Padding or adding?

The dreaded word count.

Back in the day — I’m talking high school — we had to write 500-word essays. It seemed like a lot of words to fill in the lines in that little blue book. And sometimes, if I was enthusiastic about the subject, I had too many words to fit in the space.

Later on, I counted words for short stories and newspaper articles. I carefully counted the words in the finished piece, making a check mark over every hundredth word and then tallying them up. For longer pieces, I used the formula of 10 words per line, 20 lines per page, and then averaged them out.

Now, of course, I have a word count capability on my computer and I have only to click on a tab to see exactly how many words I have written. Many of my fellow writers keep track of how many words they write every day as a self-challenge.

I finished my WIP (work in progress) only to discover I am woefully short of the word count I need. Just as in high school when faced with an essay, I have to figure out how to add to it. Simply padding it with adjectives and adverbs won’t do. Any editor — or reader, if it gets that far — will spot this in an instant.

No, every word I add needs to count. So how do I do this?

I’m going through it again and looking carefully at each scene. What does the heroine see, smell, hear, or touch? Is she in a closed room? Is the air stuffy, does it smell of candles or wood smoke? If she touches a chair back is it plush velvet or smooth leather?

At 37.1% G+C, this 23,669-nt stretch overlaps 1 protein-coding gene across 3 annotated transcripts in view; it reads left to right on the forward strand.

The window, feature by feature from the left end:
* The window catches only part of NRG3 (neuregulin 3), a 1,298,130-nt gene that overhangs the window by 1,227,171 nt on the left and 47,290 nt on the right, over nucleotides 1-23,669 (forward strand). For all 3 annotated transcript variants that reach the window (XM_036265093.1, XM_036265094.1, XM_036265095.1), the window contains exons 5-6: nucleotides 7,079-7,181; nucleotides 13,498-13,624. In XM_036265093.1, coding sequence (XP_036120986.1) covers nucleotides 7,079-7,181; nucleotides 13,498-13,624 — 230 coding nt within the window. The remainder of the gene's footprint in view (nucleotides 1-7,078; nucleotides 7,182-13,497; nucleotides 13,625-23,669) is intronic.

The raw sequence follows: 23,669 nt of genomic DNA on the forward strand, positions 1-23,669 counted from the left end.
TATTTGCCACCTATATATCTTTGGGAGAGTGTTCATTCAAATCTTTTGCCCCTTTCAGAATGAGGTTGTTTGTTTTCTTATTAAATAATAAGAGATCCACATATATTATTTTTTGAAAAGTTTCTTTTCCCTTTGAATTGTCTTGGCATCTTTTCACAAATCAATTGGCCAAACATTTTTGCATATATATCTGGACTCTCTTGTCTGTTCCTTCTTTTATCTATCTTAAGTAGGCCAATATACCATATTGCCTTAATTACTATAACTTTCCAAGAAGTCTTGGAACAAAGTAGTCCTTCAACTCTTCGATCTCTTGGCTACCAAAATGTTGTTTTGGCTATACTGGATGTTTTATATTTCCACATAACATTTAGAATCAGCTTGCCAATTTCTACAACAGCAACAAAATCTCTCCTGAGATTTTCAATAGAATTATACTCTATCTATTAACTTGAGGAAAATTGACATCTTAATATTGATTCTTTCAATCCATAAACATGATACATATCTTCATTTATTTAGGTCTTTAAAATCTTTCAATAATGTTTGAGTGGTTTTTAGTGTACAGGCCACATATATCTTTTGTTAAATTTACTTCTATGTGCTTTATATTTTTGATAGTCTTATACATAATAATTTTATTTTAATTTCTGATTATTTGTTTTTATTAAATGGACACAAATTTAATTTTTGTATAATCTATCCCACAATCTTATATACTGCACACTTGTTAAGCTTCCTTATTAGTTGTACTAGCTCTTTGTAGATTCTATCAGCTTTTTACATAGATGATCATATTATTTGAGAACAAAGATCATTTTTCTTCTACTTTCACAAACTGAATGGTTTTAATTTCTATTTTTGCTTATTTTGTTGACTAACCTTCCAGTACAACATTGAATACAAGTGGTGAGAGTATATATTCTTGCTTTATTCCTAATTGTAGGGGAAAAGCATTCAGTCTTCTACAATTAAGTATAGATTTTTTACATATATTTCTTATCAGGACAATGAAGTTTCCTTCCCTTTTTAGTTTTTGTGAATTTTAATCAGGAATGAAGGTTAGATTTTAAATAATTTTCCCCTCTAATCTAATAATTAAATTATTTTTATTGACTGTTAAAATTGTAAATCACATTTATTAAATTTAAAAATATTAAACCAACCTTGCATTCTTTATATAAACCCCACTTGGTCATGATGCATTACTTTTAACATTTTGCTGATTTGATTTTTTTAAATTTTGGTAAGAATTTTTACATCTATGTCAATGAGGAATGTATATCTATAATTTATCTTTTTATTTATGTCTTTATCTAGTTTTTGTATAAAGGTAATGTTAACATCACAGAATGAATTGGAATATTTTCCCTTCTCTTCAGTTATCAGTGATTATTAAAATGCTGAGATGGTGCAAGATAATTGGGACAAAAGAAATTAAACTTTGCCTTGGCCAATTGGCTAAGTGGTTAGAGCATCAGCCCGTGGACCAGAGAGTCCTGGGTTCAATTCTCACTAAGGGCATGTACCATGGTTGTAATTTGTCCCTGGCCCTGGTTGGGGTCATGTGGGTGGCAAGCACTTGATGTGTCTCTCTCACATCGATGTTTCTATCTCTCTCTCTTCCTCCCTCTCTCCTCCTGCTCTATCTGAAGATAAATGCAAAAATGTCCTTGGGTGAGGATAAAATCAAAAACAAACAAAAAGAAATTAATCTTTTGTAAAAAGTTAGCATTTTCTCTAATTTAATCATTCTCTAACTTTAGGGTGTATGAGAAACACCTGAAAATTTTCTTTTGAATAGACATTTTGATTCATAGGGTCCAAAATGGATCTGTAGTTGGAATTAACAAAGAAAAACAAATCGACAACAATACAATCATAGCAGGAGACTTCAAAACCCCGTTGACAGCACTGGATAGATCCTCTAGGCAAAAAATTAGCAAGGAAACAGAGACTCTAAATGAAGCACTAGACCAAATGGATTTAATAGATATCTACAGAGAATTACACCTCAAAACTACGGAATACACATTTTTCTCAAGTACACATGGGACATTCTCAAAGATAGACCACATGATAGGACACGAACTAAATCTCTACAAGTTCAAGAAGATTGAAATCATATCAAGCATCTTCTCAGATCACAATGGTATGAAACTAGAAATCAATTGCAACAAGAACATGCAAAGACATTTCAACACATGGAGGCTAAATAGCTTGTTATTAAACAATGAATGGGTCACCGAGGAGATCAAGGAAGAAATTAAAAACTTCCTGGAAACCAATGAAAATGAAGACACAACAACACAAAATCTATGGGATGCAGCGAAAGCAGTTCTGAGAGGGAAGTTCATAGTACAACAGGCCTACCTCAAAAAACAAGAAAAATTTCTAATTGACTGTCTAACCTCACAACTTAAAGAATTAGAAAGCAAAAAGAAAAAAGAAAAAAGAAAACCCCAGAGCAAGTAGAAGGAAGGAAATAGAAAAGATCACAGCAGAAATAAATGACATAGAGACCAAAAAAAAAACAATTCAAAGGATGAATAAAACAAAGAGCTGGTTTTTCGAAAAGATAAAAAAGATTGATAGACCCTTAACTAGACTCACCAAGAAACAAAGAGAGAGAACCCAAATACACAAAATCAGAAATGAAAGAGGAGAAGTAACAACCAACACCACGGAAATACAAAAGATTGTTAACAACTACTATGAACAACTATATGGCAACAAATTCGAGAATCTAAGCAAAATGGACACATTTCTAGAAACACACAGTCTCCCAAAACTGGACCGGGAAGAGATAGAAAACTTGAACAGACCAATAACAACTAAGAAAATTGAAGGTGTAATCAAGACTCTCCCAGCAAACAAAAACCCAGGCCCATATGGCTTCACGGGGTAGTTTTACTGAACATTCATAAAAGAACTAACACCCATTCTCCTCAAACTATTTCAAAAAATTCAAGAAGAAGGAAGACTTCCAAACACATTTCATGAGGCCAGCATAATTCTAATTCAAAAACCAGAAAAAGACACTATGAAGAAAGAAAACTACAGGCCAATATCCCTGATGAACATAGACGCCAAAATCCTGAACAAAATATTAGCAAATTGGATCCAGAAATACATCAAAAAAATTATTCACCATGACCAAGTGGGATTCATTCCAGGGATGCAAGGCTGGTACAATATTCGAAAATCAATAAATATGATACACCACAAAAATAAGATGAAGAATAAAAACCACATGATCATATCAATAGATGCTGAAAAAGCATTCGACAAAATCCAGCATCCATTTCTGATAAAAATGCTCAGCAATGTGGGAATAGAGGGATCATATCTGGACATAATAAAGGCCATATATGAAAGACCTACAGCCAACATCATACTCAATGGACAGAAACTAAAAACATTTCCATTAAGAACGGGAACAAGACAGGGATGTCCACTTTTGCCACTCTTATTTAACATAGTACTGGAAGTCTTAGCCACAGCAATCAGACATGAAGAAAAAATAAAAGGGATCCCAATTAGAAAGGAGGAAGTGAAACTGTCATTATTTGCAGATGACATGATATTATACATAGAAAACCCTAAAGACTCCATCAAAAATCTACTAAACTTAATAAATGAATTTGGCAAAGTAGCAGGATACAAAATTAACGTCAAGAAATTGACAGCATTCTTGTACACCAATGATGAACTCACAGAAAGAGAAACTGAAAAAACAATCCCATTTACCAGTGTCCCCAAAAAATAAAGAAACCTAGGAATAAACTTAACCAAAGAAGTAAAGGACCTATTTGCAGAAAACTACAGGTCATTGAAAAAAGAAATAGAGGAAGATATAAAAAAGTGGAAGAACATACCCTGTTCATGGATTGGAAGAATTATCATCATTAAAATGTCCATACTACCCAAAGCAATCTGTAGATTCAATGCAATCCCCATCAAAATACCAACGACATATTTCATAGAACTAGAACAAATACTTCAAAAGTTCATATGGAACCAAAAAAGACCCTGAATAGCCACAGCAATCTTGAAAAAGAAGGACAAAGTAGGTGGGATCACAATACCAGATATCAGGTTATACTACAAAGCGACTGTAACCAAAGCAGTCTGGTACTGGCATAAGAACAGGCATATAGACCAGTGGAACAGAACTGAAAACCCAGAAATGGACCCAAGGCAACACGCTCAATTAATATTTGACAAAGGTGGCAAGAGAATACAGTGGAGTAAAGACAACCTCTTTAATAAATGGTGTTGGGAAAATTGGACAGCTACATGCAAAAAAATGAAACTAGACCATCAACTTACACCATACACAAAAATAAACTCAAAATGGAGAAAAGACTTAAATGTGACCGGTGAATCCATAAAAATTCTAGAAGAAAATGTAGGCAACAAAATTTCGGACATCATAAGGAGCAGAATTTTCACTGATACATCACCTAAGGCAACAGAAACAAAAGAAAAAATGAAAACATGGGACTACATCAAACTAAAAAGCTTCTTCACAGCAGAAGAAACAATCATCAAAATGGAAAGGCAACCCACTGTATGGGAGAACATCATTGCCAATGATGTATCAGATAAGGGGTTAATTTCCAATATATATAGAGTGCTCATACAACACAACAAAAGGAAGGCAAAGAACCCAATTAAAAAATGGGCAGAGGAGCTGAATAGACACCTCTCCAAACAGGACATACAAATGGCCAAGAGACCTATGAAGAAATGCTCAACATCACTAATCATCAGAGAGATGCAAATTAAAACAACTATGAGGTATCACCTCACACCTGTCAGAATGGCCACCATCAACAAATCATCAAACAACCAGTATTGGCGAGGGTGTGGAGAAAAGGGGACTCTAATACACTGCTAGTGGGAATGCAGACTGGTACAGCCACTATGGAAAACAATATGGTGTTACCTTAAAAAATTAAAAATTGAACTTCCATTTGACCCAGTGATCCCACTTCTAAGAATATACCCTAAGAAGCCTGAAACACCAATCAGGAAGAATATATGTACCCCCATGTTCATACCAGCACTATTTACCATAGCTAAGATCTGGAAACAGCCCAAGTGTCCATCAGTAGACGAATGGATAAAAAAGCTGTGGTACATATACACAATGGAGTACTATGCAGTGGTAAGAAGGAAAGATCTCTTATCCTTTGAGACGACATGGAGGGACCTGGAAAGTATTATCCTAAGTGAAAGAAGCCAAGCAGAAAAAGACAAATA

Is the window open? Does a breeze come though it, does she smell the flowers in the garden, does she hear birdsong?

All of this adds flavor and sense to the scene, bringing it alive in the reader’s mind.

Then I will go through a second time, letting the reader know what the heroine is thinking. I do this by relating her inner dialogue in italics.

Lastly, I will go through the story again and let the reader know what the heroine is feeling. This may be completely different from what she is thinking, because she, like ourselves, has a capacity to fool herself. She may tell herself she mistrusts the hero and his motives, but deep inside she feels a bond she doesn’t recognize.

Thoughts can be revealed in words, but feelings are revealed through action or reaction. If someone says something to her, does she smile or recoil? Does she tear the paper she is holding in half, does she stand abruptly, spilling her sewing from her lap? Does her gut wrench, do the fine hairs on the back of her neck stand up? Or does an unbidden blush color her cheeks and do her toes curl in her boots?

Adding to the word count needn’t be a chore. It can deepen and enrich your story, bringing it and your characters to life.






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